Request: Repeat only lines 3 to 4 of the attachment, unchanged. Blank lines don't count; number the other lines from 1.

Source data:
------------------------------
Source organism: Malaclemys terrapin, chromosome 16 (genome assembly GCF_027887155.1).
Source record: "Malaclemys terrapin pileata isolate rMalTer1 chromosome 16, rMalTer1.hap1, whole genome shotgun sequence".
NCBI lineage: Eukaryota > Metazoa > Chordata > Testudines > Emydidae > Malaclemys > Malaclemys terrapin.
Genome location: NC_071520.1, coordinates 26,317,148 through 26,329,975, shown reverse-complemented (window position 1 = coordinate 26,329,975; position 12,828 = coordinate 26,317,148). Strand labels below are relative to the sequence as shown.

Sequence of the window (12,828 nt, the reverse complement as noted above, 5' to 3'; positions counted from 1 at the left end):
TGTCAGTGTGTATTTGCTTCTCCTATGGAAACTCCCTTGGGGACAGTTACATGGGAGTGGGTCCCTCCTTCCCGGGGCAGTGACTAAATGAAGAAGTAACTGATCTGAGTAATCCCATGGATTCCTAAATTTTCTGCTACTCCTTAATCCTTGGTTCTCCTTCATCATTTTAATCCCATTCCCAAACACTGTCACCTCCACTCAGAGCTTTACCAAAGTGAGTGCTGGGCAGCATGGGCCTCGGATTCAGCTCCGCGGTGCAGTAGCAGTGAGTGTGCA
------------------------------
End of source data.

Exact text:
NCBI lineage: Eukaryota > Metazoa > Chordata > Testudines > Emydidae > Malaclemys > Malaclemys terrapin.
Genome location: NC_071520.1, coordinates 26,317,148 through 26,329,975, shown reverse-complemented (window position 1 = coordinate 26,329,975; position 12,828 = coordinate 26,317,148). Strand labels below are relative to the sequence as shown.